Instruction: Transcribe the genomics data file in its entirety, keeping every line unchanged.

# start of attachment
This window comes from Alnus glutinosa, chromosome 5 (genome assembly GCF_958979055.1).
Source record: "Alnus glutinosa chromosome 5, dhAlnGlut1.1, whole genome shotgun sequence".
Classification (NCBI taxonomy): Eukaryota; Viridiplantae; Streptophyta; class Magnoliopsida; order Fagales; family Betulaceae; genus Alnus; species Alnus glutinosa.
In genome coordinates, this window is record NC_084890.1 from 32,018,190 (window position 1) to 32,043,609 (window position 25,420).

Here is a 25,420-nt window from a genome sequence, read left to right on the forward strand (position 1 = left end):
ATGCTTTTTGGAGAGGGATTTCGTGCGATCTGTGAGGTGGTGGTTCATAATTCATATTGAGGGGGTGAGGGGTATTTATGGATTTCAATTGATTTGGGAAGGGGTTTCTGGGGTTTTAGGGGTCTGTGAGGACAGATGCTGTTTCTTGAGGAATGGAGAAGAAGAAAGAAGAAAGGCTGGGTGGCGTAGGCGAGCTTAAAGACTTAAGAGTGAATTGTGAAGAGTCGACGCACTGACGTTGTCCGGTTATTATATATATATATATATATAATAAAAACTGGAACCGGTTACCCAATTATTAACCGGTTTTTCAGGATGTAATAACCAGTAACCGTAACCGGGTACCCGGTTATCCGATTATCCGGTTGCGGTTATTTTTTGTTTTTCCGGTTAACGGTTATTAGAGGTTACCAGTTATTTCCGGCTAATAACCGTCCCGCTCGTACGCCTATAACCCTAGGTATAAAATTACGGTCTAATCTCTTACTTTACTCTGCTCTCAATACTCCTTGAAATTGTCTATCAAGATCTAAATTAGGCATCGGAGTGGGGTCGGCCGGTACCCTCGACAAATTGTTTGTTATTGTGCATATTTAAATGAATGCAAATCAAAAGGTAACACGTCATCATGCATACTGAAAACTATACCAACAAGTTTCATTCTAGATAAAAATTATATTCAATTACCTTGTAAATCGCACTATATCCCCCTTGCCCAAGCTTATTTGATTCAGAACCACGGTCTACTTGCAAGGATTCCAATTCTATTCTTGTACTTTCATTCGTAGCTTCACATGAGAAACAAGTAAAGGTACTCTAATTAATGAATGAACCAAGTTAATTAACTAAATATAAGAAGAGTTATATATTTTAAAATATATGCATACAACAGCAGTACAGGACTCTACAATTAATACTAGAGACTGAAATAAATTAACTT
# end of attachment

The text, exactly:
This window comes from Alnus glutinosa, chromosome 5 (genome assembly GCF_958979055.1).
Source record: "Alnus glutinosa chromosome 5, dhAlnGlut1.1, whole genome shotgun sequence".
Classification (NCBI taxonomy): Eukaryota; Viridiplantae; Streptophyta; class Magnoliopsida; order Fagales; family Betulaceae; genus Alnus; species Alnus glutinosa.
In genome coordinates, this window is record NC_084890.1 from 32,018,190 (window position 1) to 32,043,609 (window position 25,420).

Here is a 25,420-nt window from a genome sequence, read left to right on the forward strand (position 1 = left end):
ATGCTTTTTGGAGAGGGATTTCGTGCGATCTGTGAGGTGGTGGTTCATAATTCATATTGAGGGGGTGAGGGGTATTTATGGATTTCAATTGATTTGGGAAGGGGTTTCTGGGGTTTTAGGGGTCTGTGAGGACAGATGCTGTTTCTTGAGGAATGGAGAAGAAGAAAGAAGAAAGGCTGGGTGGCGTAGGCGAGCTTAAAGACTTAAGAGTGAATTGTGAAGAGTCGACGCACTGACGTTGTCCGGTTATTATATATATATATATATATAATAAAAACTGGAACCGGTTACCCAATTATTAACCGGTTTTTCAGGATGTAATAACCAGTAACCGTAACCGGGTACCCGGTTATCCGATTATCCGGTTGCGGTTATTTTTTGTTTTTCCGGTTAACGGTTATTAGAGGTTACCAGTTATTTCCGGCTAATAACCGTCCCGCTCGTACGCCTATAACCCTAGGTATAAAATTACGGTCTAATCTCTTACTTTACTCTGCTCTCAATACTCCTTGAAATTGTCTATCAAGATCTAAATTAGGCATCGGAGTGGGGTCGGCCGGTACCCTCGACAAATTGTTTGTTATTGTGCATATTTAAATGAATGCAAATCAAAAGGTAACACGTCATCATGCATACTGAAAACTATACCAACAAGTTTCATTCTAGATAAAAATTATATTCAATTACCTTGTAAATCGCACTATATCCCCCTTGCCCAAGCTTATTTGATTCAGAACCACGGTCTACTTGCAAGGATTCCAATTCTATTCTTGTACTTTCATTCGTAGCTTCACATGAGAAACAAGTAAAGGTACTCTAATTAATGAATGAACCAAGTTAATTAACTAAATATAAGAAGAGTTATATATTTTAAAATATATGCATACAACAGCAGTACAGGACTCTACAATTAATACTAGAGACTGAAATAAATTAACTT